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  • richardmitnick 12:34 pm on August 29, 2017 Permalink | Reply
    Tags: , , , , Max Planck Institute for Radio Astronomy   

    From Max Planck Institute for Radio Astronomy: “The detection of magnetic fields in a galaxy 5 billion light years away” 


    Max Planck Institute for Radio Astronomy

    August 25, 2017
    Dr. Sui Ann Mao
    Phone:+49 228 525-246
    Email:
    mao@mpifr-bonn.mpg.de

    Max-Planck-Institut für Radioastronomie, Bonn
    Dr. Rainer Beck
    Phone:+49 228 525-323
    rbeck@mpifr-bonn.mpg.de

    Max-Planck-Institut für Radioastronomie, Bonn
    Dr. Olaf Wucknitz
    Phone:+49 228 525-481
    wucknitz@mpifr-bonn.mpg.de

    Max-Planck-Institut für Radioastronomie, Bonn
    Dr. Norbert Junkes
    Press and Public Outreach
    Phone:+49 228 525-399
    njunkes@mpifr-bonn.mpg.de

    August 25, 2017

    Astronomers obtain major clues for solving the origin of cosmic magnetism.

    Magnetic fields play an important role in the physics of the interstellar medium in galaxies, but they are very difficult to observe at vast distances corresponding to large look-back times in the cosmic history. An international team of astronomers led by Sui Ann Mao from the Max Planck Institute for Radio Astronomy in Bonn, Germany was able to measure the magnetic field in a galaxy beyond the local volume, as seen 4.6 billion light years away at a redshift of 0.439. The galaxy, acting as the lens in the gravitational lensing system CLASS B1152+199, is the most distant galaxy to-date in which a large-scale coherent magnetic field has been observed. This measurement provides new insights into the origin and evolution of magnetic fields in the Universe.

    The results are published on August 28 in Nature Astronomy, Advanced Online Publication.

    2

    Fig. 1:Left: Hubble Space Telescope image of the gravitational lensing system CLASS B1152+199. The background quasar is lensed by the foreground galaxy into two images A and B. Right: Faraday rotation of the lensed images. Image A probes a sight line through the less dense outskirts of the lensing galaxy with a weaker magnetic field, while Image B probes through a sight line closer to the center of the galaxy with higher gas density and stronger magnetic field.
    © Sui Ann Mao, with HST image obtained from the Hubble Legacy Archive (Rusin et al. 2002, MNRAS, 330, 205-211).

    Using observations of a gigantic cosmic lens carried out with the Karl G. Jansky Very Large Array, a team of astronomers has detected coherent magnetic fields in a galaxy as seen almost five billion light years away.

    NRAO/Karl V Jansky VLA, on the Plains of San Agustin fifty miles west of Socorro, NM, USA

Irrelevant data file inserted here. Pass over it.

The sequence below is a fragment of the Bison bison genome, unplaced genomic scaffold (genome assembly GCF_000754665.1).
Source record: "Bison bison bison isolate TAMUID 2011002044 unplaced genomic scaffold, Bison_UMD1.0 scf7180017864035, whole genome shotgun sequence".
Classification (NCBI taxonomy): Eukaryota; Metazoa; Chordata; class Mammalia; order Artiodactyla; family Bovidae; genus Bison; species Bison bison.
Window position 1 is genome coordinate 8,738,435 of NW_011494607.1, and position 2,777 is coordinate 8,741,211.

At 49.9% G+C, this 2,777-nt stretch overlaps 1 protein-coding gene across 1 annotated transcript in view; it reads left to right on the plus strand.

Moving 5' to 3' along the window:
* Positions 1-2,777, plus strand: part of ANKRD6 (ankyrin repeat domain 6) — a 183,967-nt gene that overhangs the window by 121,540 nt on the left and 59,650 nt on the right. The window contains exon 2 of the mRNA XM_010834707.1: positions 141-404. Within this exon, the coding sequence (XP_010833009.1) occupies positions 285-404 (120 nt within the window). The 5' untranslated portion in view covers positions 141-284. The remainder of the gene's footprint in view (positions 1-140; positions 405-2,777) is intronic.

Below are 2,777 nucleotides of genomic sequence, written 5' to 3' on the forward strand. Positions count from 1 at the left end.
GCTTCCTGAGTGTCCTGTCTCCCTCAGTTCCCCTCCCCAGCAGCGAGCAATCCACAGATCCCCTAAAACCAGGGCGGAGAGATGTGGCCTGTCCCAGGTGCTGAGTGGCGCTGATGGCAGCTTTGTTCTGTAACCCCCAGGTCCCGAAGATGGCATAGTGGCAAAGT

These measurements provide new clues about a problem at the frontiers of cosmology: the nature and origin of the magnetic fields that play an important role in the evolution of galaxies.

    3
    Schematic view of the lensing system: the distant quasar located 7.9 billion light-years away is gravitationally lensed by the foreground galaxy 4.6 billion light-years away. Sightlines toward images A and B probe different magnetic fields and gas conditions through different parts of the lensing galaxy.
    © Sui Ann Mao

    When a background quasar and a foreground distant galaxy are closely aligned along the line of sight as in the system CLASS B1152+199, light from the quasar is gravitationally lensed by the foreground galaxy, forming two separate images as seen from Earth. One can use the light from the quasar passing through different parts of the lensing galaxy to study magnetic fields in a galaxy we otherwise cannot see. The team measured a property of the radio waves called polarization that changes when passing through the magnetic field of the foreground galaxy. The astronomers measured this change, the so-called Faraday rotation effect, of the two lensed quasar images to show that the distant lensing galaxy hosts a coherent large-scale magnetic field.

    The detection of a strong coherent magnetic field in a galaxy when the universe was about two-thirds of its current age allows the team to measure how fast these fields grow in galaxies. “Although this distant galaxy had less time to build up its magnetic field compared to local galaxies, it still managed to do so”, says Sui Ann Mao, leader of a Minerva research group at the Max Planck Institute for Radio Astronomy in Bonn, the lead author of the study. “The results of our study support the idea that galaxy magnetic fields are generated by a dynamo process.” she adds.

    Despite great progress in cosmology, how the Universe became magnetized remains an unsolved problem. It is generally recognized that the original magnetic fields in no way resemble the fields we see today in galaxies, but have been amplified and reconfigured by dynamo processes tied to circulation and turbulence within the interstellar gas. Describing the dynamo, particularly how it imparts large-scale structures to the magnetic field, is itself a largely unsolved problem. “Our measurements have provided the most stringent test to-date of how dynamos operate in galaxies”, says Ellen Zweibel from the University of Wisconsin Madison, USA.